3

What to do when a question has an answer in another SE?

E.g. the question Should I find a processor with "hyper-threading?":

The Intel Core i7 processor has a feature known as "hyper-threading." Quoting their website:

Intel® Hyper-Threading Technology (Intel® HT Technology)1 uses processor resources more efficiently, enabling multiple threads to run on each core. As a performance feature, it also increases processor throughput, improving overall performance on threaded software.

Of course, this sounds a bit like an advertisement, and it doesn't show whether it has any less desirable qualities to it, such as increased power usage.

What exactly is hyper-threading? When should I buy a processor that utilizes this?

is pretty much answered on https://superuser.com/q/122536/116475.

Options:

  • the question should be closed
  • leave an answer with a link pointing to the other SE
  • leave an answer with a link pointing to the other SE + copy paste some fragments of it
  • leave an answer with a link pointing to the other SE + copy paste all useful information

Leaving a comment is not an option as comments on regarded as temporary on Stack Exchange.

||||||
7

the question should be closed

No. The existence of a similar question on another Stack Exchange site has no bearing on the suitability of the question on this site.

leave an answer with a link pointing to the other SE

No. This is a question and answers site, not a link collection. A link does not make an answer.

leave an answer with a link pointing to the other SE + copy paste some fragments of it

Ok, as long as all the relevant fragments are copied. Do include proper attribution (quote formatting and a link to the author's profile).

leave an answer with a link pointing to the other SE + copy paste all useful information

Ok, as long as only the relevant fragments are copied. Do include proper attribution (quote formatting and a link to the author's profile).


What really should be done is to answer the question in the way that's most relevant for this site. If the answers on the other site are interesting, then by all means do cite them. But we're here to make the best answers for this site.

(Where Should I find a processor with "hyper-threading?" is answered is really Wikipedia. It isn't a good example.)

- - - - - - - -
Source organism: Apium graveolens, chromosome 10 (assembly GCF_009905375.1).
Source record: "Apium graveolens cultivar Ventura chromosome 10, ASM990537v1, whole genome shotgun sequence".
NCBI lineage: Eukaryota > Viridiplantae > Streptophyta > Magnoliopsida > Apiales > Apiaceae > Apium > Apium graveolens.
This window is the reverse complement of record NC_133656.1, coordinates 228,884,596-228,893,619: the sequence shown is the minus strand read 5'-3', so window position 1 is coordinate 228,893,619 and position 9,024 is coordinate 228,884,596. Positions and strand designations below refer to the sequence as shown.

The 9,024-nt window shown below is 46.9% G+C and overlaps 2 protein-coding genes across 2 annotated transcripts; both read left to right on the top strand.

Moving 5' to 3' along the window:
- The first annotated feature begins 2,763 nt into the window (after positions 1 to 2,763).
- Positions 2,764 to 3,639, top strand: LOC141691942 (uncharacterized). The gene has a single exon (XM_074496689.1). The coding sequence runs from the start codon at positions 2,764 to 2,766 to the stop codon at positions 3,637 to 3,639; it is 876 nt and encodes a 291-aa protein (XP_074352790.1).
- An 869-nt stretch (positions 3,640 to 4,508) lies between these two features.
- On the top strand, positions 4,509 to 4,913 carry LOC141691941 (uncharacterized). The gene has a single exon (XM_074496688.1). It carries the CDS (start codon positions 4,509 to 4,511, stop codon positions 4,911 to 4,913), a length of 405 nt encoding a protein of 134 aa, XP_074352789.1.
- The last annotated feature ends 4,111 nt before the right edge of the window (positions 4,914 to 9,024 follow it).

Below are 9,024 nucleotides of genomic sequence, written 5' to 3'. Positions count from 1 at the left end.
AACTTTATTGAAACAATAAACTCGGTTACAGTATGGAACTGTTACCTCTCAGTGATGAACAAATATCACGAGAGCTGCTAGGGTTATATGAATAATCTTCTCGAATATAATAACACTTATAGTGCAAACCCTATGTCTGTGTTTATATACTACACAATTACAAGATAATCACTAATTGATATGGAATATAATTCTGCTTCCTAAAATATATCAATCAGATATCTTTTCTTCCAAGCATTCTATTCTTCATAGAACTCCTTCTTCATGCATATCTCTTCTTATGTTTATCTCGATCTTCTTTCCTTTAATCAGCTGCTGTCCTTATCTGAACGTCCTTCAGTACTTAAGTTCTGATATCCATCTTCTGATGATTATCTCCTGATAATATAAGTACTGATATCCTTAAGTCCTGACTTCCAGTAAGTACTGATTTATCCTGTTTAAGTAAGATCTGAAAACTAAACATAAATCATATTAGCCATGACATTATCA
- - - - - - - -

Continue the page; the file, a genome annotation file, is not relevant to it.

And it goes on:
||||||
1

We're in a closed beta, and we should, in an ideal world, we should be striving to make questions, and especially answers, of the highest quality. Linking to other SE sites is fine, especially if we quote them, but make content of our own as well.

||||||
  • What's the point of writing own content when a high-quality answer has been written somewhere else? – Franck Dernoncourt Sep 9 '15 at 21:26
  • @FranckDernoncourt Which is why I say that we should quote them. Regardless, in addition to Enderland's answer, you didn't even answer the second part of the question anyway. – Zizouz212 Sep 9 '15 at 21:27
  • Ok for quoting. Didn't I since the second part of the question with "It is useful if you plan to have more threads running than the number of physical cores, which is likely to be the case, but the performance gains won't be miraculous though."? – Franck Dernoncourt Sep 9 '15 at 21:28
0

When should I buy a processor that utilizes this?

I disagree that the existing answer addresses this. It's a list of technical specs, at best. The question is more, "when purchasing hardware how should I evaluate this?"

I have written my own answer to address the points missing in the answer you linked: https://hardwarerecs.stackexchange.com/a/57/6

||||||
  • The question asks specifically "What exactly is hyper-threading? When should I buy a processor that utilizes this?". The existing answer precisely explains what hyper-threading is. Then I wrapped up saying when buyers should care. – Franck Dernoncourt Sep 9 '15 at 21:26

You must log in to answer this question.

Not the answer you're looking for? Browse other questions tagged .